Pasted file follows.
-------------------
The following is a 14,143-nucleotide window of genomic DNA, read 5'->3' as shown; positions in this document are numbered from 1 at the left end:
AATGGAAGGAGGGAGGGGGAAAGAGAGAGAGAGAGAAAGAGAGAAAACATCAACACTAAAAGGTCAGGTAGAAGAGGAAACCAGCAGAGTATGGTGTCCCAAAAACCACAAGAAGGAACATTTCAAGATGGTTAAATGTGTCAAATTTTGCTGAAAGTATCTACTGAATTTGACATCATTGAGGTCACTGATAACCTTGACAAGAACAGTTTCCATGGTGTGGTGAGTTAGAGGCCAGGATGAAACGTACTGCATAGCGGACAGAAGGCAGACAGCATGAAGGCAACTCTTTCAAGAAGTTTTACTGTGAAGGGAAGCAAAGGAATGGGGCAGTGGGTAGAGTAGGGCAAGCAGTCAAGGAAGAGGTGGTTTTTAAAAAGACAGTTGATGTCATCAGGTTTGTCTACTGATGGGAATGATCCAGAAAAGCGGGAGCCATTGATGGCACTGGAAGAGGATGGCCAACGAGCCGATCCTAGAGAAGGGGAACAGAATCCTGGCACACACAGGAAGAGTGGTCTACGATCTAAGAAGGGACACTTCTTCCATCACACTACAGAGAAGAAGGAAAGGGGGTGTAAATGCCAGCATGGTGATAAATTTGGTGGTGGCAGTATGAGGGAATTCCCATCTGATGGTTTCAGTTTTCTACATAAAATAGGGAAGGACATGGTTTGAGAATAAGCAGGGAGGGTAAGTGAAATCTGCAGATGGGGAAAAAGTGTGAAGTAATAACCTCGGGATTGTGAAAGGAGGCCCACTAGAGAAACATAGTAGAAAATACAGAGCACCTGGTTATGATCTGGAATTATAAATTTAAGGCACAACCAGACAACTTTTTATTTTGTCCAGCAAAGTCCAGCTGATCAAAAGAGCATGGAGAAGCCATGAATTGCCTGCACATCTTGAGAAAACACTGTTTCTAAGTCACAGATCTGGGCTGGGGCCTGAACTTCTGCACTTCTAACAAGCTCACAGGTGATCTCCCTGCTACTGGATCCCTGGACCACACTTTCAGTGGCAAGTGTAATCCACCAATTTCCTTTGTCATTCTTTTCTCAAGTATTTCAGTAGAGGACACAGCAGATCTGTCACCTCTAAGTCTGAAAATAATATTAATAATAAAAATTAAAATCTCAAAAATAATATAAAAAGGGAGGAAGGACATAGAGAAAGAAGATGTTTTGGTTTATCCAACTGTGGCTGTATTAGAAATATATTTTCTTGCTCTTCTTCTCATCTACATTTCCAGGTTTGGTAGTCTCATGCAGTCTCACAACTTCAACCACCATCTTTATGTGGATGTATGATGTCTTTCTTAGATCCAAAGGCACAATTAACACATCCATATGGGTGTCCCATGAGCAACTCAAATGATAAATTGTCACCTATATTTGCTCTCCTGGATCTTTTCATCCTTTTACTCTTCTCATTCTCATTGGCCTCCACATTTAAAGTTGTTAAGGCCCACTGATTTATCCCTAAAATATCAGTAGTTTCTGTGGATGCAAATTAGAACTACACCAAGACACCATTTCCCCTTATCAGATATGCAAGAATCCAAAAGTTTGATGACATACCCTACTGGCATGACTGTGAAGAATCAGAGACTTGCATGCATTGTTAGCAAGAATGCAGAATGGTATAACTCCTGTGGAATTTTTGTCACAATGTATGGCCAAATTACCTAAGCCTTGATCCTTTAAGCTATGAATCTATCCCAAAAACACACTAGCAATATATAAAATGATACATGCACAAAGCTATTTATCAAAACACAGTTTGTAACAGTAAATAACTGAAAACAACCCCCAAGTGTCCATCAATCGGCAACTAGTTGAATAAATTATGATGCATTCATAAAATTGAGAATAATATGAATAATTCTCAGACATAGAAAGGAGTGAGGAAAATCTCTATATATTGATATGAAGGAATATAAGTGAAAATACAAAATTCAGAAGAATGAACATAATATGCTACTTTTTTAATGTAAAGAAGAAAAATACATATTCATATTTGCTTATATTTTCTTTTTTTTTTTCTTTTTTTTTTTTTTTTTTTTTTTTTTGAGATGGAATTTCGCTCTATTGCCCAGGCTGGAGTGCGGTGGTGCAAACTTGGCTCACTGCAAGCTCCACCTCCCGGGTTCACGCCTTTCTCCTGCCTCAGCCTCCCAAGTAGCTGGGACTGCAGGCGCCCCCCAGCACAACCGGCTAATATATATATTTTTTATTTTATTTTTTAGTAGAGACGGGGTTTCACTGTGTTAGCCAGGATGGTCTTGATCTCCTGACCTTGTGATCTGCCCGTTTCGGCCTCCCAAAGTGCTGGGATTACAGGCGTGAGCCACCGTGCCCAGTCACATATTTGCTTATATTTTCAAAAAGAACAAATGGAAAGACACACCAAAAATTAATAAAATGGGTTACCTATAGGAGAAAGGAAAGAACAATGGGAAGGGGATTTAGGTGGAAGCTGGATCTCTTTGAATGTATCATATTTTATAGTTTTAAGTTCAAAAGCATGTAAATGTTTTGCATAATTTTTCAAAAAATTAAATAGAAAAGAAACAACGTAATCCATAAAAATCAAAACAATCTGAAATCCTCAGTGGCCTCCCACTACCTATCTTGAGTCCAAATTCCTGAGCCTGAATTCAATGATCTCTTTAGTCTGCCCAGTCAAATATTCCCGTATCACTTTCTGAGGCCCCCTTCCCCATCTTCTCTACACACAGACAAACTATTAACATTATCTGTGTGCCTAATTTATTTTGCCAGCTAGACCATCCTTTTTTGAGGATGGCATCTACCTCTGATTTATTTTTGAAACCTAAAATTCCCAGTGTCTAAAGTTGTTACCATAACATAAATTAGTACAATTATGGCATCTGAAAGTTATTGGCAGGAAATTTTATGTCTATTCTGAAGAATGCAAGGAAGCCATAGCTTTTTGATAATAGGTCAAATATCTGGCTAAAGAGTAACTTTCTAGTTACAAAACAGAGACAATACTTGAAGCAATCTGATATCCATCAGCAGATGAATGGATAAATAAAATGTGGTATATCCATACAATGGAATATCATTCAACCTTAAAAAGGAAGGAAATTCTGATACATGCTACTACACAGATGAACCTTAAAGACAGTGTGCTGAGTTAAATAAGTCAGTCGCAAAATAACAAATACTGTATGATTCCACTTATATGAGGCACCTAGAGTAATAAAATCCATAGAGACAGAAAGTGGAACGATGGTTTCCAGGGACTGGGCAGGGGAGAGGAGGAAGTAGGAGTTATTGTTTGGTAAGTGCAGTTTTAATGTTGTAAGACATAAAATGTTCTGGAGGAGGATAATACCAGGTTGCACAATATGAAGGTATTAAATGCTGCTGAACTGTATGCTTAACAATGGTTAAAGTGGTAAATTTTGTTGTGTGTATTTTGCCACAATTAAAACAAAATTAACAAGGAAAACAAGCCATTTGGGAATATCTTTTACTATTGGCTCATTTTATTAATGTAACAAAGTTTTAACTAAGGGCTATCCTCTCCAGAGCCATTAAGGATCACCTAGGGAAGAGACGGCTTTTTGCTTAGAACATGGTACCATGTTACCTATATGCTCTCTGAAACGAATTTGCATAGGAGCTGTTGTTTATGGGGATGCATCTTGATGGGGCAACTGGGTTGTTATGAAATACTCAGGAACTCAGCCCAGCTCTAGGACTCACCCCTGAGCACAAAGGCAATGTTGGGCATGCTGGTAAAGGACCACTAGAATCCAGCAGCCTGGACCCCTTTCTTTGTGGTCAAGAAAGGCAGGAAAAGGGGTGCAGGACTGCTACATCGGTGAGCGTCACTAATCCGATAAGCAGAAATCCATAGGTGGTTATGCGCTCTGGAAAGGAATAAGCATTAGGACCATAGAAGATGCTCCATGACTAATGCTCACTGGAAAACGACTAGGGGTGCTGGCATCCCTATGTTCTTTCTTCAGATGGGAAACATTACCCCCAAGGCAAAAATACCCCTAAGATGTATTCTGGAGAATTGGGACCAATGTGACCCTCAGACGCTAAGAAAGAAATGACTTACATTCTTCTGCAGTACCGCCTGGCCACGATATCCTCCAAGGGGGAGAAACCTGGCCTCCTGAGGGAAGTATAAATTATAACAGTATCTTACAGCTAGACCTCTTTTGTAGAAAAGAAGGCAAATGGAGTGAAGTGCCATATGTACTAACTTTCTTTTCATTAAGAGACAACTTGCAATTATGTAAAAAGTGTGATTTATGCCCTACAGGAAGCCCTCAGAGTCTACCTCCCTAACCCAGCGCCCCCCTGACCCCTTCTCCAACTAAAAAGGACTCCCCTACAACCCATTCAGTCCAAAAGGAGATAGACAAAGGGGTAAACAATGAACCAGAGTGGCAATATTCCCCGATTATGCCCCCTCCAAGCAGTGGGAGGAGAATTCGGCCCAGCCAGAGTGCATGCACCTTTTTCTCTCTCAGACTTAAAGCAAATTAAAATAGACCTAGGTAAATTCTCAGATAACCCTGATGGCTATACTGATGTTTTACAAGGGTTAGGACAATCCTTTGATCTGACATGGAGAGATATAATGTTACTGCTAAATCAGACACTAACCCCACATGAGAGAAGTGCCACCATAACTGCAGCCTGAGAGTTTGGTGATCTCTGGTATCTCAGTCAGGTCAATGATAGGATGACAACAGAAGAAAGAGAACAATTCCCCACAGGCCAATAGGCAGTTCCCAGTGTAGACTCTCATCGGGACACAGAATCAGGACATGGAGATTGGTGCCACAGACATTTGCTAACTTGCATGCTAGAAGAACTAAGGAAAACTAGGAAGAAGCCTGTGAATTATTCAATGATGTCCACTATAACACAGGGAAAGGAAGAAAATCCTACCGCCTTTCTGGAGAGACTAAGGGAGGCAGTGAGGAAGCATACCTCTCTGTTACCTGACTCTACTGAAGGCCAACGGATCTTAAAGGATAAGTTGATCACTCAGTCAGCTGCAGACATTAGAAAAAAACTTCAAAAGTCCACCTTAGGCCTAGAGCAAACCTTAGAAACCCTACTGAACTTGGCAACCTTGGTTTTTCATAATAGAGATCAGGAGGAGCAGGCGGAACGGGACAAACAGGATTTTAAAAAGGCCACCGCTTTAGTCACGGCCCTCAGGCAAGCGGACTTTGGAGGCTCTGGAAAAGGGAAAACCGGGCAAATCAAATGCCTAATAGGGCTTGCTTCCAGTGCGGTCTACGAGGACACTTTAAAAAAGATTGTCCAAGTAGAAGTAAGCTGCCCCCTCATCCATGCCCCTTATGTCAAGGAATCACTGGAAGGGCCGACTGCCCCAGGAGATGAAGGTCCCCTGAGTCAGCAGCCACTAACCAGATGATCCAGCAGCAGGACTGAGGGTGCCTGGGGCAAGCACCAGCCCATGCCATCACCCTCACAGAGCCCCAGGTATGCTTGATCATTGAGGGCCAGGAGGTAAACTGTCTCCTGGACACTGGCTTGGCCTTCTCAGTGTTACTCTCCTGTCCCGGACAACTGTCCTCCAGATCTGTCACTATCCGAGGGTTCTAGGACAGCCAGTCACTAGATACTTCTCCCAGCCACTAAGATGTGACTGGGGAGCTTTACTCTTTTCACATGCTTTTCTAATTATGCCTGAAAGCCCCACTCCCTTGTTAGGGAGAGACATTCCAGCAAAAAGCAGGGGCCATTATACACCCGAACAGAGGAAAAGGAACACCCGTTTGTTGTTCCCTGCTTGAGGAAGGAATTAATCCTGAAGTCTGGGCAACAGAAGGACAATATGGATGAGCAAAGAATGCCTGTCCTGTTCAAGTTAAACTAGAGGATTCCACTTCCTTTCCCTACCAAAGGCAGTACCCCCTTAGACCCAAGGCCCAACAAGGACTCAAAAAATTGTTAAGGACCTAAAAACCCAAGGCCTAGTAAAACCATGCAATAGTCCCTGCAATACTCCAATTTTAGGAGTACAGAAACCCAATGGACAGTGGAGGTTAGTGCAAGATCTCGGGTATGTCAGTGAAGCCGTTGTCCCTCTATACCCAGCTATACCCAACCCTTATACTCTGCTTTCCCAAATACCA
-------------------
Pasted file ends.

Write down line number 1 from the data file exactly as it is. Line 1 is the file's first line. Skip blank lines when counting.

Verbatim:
The following is a 14,143-nucleotide window of genomic DNA, read 5'->3' as shown; positions in this document are numbered from 1 at the left end: